Click here before you buy.

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                            • #15
                              Having used a human version and dose of omeprazole I can tell you the relief is so complete compared to merely taking more TUMS as an ant-acid. It made me feel truly well. If horses get that kind of relief, I do understand.
                              Proud member of People Who Hate to Kill Wildlife clique

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                              • #16
                                Originally posted by deltawave View Post
                                100% incorrect. Ranitidine works on the same cells as omeprazole, just on a slightly different part of the acid-producing pathway.
                                OK, my bad (that is the way I heard it when it was explained to me)...so I can ask how come one is so much more expensive and the other is recommended as safe to be given over a longer period of time?

                                Sure had quicker and more complete results with the Omeprazole on my old horse. But vet wanted the other over the long term.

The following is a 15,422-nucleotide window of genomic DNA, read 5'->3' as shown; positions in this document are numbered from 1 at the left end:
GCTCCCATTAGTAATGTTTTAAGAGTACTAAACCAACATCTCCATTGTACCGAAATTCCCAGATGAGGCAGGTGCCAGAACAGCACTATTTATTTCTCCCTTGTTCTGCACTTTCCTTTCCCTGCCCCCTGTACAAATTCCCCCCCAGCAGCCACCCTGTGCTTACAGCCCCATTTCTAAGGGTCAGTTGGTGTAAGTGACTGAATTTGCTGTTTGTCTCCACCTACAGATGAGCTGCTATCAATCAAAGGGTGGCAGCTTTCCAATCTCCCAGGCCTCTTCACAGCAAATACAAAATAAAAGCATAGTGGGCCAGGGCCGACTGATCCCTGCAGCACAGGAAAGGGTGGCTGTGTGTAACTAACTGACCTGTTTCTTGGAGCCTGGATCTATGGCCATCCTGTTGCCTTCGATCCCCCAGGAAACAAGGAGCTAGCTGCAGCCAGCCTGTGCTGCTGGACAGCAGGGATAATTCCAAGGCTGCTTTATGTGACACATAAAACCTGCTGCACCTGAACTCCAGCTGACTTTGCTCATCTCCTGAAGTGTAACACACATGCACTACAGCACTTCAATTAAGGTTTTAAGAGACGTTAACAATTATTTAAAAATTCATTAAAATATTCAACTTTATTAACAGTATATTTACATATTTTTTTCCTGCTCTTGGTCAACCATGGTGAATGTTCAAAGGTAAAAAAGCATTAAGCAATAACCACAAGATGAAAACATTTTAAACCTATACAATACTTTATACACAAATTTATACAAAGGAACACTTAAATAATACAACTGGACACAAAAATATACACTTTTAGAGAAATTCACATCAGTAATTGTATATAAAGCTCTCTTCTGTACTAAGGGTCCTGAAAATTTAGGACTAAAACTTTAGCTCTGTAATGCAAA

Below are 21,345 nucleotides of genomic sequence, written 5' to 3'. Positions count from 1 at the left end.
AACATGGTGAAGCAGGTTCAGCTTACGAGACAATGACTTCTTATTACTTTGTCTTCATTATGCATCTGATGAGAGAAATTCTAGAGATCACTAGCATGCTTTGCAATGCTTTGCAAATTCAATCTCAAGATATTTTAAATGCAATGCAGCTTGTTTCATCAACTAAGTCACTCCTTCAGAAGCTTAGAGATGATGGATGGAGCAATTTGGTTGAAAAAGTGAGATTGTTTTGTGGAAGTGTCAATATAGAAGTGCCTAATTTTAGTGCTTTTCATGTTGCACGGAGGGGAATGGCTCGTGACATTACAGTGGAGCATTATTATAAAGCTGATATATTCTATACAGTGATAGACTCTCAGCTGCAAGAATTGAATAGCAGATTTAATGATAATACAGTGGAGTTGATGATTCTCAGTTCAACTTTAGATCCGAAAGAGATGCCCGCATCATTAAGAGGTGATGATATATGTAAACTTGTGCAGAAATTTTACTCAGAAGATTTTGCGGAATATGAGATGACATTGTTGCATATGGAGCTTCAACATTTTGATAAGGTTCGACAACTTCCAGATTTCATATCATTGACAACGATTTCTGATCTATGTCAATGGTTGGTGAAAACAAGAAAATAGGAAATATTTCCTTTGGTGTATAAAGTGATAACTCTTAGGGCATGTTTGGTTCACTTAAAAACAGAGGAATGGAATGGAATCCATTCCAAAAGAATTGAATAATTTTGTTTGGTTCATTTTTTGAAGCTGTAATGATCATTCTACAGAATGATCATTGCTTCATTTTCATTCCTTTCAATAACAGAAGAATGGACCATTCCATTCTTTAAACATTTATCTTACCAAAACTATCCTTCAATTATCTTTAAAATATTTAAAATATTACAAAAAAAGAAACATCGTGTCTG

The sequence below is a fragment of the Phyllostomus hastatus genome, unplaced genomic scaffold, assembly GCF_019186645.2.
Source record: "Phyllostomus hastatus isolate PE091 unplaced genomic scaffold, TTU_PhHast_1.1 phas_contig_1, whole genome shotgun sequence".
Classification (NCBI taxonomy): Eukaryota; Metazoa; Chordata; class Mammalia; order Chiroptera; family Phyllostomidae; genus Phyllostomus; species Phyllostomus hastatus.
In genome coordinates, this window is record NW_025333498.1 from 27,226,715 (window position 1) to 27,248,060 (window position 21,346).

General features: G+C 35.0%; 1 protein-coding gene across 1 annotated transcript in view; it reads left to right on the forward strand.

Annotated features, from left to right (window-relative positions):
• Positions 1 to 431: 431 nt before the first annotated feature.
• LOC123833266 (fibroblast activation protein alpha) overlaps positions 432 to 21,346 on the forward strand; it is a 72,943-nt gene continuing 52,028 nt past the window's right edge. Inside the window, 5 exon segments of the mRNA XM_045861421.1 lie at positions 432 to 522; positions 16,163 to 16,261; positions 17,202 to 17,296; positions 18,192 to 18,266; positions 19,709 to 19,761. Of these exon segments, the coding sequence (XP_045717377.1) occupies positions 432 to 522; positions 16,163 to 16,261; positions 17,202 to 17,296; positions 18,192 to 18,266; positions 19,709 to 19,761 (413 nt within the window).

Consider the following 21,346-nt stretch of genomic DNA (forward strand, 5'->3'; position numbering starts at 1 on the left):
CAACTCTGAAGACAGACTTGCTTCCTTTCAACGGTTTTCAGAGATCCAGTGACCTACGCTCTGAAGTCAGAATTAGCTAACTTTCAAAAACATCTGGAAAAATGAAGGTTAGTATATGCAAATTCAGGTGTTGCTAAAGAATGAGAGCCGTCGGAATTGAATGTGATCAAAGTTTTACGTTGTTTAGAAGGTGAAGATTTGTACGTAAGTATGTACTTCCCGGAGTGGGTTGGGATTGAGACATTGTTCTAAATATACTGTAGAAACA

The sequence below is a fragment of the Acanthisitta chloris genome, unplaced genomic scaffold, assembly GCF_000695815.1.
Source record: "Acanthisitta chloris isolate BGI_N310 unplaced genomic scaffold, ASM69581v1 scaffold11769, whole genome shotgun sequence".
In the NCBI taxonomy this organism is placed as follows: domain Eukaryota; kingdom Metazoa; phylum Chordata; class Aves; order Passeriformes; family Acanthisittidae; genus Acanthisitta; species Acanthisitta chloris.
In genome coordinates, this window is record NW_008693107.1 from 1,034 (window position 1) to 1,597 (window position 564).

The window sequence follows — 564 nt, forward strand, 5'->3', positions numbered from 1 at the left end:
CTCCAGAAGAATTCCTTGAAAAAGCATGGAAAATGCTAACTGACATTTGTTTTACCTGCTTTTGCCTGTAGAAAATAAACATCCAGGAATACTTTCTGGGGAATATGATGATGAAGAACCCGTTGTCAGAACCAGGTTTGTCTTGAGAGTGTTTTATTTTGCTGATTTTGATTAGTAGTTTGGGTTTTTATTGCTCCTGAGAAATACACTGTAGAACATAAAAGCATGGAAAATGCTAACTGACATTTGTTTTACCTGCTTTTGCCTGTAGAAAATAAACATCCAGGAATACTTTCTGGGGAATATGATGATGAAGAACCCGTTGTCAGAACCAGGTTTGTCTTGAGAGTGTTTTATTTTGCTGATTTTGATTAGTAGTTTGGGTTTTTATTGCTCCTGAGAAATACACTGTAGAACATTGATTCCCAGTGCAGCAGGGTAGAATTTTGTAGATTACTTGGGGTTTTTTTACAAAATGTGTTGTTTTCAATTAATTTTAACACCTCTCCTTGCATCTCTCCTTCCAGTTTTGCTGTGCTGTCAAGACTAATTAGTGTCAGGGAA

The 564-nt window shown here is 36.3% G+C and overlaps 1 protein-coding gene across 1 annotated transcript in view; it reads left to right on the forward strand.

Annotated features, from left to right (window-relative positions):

When opportunity knocks it's wearing overalls and looks like work.

                                The horse world. Two people. Three opinions.

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                                • #17
                                  Ranitidine does not require the super-secret-formula carrier that omeprazole does to protect it from stomach acid, and can be given in humble pill form. The omeprazole itself is dirt cheap, it's the patented carrier that is making Merial its billions.

                                  As to long term safety, I'm not aware of gigantic differences between the two in horses, sorry. There are a few caveats for long term use of PPIs (like omeprazole) in humans, but nothing that's really tremendously relevant to horses, AFAIK, other than the potential for rebound acid hypersecretion when long-term, high dose PPIs are abruptly stopped.
                                  Click here before you buy.